Be in the now. This is where happy lies! xx
 
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Deliah

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Do you think the meds you are taking are not really helping you? Are you are GP Barney, I ask because of your name. Maybe they have dulled down your natural curiosity? There are other ways. D x
 
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barneygp

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I'm not a GP - these are the first letters of my middle and last name.
The one sign that my doctor took as evidence that the antidepressant is working is improvement in my sleep. I have also been referred for CBT.
On the one hand, it's been suggested that, in part, I'm having a 'spiritual awakening', on the other hand, doctor says my brain is physically ill and needs meds. I'm normally reluctant to use meds.

Do you think the meds you are taking are not really helping you? Are you are GP Barney, I ask because of your name. Maybe they have dulled down your natural curiosity? There are other ways. D x
 
pepecat

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On the one hand, it's been suggested that, in part, I'm having a 'spiritual awakening', on the other hand, doctor says my brain is physically ill and needs meds. I'm normally reluctant to use meds.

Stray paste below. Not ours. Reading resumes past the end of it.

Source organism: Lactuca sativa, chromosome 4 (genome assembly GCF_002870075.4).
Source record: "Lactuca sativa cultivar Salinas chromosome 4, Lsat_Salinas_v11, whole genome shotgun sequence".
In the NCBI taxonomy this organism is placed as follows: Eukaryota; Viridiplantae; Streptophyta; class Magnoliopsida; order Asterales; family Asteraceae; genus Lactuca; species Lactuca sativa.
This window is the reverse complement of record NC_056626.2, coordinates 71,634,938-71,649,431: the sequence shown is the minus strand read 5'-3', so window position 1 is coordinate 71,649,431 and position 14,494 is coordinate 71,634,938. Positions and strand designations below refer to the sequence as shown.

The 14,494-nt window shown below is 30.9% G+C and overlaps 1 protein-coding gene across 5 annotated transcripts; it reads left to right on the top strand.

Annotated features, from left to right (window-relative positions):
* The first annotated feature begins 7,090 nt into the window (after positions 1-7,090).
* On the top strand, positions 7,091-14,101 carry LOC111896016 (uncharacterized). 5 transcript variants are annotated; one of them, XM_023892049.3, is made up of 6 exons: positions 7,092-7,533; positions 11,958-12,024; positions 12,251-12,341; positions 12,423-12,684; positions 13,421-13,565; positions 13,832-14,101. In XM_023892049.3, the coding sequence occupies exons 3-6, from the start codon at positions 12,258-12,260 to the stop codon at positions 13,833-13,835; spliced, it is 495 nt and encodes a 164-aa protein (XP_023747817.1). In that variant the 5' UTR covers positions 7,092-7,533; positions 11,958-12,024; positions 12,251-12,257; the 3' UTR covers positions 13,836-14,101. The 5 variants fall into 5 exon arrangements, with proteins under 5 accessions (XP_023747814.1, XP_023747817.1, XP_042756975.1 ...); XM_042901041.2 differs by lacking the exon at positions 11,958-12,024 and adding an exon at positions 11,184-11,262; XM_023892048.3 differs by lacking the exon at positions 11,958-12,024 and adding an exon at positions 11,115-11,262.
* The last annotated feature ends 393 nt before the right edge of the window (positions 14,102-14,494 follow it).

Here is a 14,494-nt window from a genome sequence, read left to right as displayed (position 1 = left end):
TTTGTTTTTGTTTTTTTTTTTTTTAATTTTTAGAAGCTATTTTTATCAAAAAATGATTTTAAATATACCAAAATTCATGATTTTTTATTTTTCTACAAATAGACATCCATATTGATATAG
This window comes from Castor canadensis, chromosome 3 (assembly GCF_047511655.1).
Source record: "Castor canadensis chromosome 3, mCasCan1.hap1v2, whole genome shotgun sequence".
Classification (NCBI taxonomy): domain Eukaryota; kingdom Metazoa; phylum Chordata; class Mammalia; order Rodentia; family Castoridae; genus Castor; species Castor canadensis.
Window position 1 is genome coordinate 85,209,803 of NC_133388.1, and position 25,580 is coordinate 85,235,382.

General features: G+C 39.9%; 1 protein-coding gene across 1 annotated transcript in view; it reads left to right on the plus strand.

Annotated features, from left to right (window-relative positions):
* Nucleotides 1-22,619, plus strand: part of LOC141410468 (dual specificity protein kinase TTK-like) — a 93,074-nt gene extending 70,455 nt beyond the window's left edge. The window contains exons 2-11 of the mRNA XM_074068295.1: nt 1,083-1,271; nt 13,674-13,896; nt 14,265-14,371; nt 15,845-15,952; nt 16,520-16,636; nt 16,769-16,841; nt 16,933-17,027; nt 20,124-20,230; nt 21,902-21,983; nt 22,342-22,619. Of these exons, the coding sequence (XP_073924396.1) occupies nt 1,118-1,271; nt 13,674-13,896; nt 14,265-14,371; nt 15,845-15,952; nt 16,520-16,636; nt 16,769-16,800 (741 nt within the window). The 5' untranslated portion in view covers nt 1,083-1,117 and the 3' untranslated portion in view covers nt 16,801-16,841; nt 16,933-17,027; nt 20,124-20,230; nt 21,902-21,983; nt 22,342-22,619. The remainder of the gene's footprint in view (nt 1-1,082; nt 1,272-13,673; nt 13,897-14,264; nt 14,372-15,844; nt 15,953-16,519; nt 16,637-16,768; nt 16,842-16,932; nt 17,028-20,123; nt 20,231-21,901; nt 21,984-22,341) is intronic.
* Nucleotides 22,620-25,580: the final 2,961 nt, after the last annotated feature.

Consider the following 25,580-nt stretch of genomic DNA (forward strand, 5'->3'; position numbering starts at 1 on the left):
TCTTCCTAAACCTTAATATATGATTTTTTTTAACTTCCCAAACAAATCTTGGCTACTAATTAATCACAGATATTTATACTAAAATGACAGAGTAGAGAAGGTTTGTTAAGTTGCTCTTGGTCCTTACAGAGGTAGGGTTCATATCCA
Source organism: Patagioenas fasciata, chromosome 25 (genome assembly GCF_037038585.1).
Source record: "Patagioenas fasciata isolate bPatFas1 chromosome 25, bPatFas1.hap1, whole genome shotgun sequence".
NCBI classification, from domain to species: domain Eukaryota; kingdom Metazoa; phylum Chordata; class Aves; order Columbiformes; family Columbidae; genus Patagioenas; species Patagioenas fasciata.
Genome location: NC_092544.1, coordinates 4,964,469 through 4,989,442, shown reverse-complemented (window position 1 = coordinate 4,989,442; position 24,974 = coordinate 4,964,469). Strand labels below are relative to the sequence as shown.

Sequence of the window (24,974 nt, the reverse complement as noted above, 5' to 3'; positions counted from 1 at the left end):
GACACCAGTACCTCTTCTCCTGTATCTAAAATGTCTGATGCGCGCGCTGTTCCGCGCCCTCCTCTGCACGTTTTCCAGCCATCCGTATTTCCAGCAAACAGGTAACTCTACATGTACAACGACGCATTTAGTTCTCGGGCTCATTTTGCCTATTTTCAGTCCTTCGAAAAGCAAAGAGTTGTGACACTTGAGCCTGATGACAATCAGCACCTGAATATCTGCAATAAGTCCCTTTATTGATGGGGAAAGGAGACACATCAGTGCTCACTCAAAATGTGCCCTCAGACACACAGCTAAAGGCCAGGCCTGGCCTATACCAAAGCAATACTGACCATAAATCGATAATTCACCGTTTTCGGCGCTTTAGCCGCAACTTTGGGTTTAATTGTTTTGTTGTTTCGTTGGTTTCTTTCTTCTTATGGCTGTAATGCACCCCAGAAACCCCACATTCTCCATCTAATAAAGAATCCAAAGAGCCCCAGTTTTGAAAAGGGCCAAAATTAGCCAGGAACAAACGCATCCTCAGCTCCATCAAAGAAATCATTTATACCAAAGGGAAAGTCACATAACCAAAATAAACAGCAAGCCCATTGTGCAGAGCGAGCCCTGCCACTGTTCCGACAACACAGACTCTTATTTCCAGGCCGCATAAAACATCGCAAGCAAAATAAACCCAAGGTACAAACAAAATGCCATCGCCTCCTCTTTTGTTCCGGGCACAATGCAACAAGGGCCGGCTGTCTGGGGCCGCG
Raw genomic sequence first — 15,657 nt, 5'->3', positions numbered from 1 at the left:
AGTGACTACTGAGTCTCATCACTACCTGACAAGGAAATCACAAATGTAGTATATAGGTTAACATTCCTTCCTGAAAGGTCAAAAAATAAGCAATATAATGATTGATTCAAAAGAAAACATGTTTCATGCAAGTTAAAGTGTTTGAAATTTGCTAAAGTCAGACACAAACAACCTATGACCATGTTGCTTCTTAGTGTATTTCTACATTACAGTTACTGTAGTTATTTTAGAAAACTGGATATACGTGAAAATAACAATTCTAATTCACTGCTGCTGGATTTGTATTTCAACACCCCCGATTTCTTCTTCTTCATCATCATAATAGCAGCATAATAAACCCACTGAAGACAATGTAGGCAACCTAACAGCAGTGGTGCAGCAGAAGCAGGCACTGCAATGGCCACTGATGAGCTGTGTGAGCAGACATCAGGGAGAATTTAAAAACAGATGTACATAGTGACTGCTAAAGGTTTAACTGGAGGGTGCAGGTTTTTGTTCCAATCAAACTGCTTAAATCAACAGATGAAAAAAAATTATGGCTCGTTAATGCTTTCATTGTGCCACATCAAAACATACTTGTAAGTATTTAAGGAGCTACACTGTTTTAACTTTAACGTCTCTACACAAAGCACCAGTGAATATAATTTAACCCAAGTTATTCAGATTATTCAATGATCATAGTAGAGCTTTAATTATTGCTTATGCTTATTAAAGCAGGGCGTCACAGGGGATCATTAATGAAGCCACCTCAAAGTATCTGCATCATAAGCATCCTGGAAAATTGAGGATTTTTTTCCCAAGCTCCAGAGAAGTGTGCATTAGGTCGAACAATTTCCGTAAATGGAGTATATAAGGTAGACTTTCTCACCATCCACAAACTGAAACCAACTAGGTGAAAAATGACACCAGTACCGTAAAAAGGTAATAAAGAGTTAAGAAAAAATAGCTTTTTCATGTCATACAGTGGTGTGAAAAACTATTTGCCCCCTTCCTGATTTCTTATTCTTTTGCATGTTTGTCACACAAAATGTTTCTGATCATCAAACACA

What do you think is true for you at the moment?
I had a severe bout of depression a few years back and I think over the following years (and whilst having therapy), I came to see that it was something more than physical.
(I don't really go for the chemical imbalance idea behind depression anyway, but that's a whole other debate).
Meds worked for me for a while and I got a a certain point of 'better' and then didn't get any further, and more / different meds didn't help. What (for me) was most useful, was therapy, and, as part of that, figuring out what I needed to stay 'sane', what I value in life, what's important to me..... all that 'existential' stuff that sounds similar to what you're going through. I think often we can have a spiritual / psychical / existential crisis of sorts, which manifests in what the medical profession call depression, and thus they treat as if it were a medical thing.